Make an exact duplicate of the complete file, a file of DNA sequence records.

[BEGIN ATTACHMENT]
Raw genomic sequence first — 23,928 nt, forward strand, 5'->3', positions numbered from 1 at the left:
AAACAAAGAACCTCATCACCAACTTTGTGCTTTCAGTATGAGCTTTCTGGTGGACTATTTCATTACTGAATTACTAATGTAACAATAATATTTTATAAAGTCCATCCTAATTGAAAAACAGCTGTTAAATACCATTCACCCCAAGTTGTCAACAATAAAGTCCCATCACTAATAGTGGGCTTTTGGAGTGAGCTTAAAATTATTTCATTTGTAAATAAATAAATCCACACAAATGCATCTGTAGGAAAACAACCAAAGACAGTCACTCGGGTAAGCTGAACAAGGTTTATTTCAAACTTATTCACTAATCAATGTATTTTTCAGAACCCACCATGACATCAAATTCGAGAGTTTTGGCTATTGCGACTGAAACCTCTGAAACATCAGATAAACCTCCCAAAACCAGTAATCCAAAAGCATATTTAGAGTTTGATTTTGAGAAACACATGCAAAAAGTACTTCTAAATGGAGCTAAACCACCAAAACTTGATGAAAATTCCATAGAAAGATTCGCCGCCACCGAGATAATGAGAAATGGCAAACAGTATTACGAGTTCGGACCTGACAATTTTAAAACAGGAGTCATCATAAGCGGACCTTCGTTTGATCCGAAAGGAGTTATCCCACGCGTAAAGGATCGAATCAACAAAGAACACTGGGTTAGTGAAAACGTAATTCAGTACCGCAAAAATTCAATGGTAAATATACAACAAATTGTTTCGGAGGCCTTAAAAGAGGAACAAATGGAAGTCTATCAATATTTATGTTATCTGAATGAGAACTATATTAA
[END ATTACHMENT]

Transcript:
Raw genomic sequence first — 23,928 nt, forward strand, 5'->3', positions numbered from 1 at the left:
AAACAAAGAACCTCATCACCAACTTTGTGCTTTCAGTATGAGCTTTCTGGTGGACTATTTCATTACTGAATTACTAATGTAACAATAATATTTTATAAAGTCCATCCTAATTGAAAAACAGCTGTTAAATACCATTCACCCCAAGTTGTCAACAATAAAGTCCCATCACTAATAGTGGGCTTTTGGAGTGAGCTTAAAATTATTTCATTTGTAAATAAATAAATCCACACAAATGCATCTGTAGGAAAACAACCAAAGACAGTCACTCGGGTAAGCTGAACAAGGTTTATTTCAAACTTATTCACTAATCAATGTATTTTTCAGAACCCACCATGACATCAAATTCGAGAGTTTTGGCTATTGCGACTGAAACCTCTGAAACATCAGATAAACCTCCCAAAACCAGTAATCCAAAAGCATATTTAGAGTTTGATTTTGAGAAACACATGCAAAAAGTACTTCTAAATGGAGCTAAACCACCAAAACTTGATGAAAATTCCATAGAAAGATTCGCCGCCACCGAGATAATGAGAAATGGCAAACAGTATTACGAGTTCGGACCTGACAATTTTAAAACAGGAGTCATCATAAGCGGACCTTCGTTTGATCCGAAAGGAGTTATCCCACGCGTAAAGGATCGAATCAACAAAGAACACTGGGTTAGTGAAAACGTAATTCAGTACCGCAAAAATTCAATGGTAAATATACAACAAATTGTTTCGGAGGCCTTAAAAGAGGAACAAATGGAAGTCTATCAATATTTATGTTATCTGAATGAGAACTATATTAA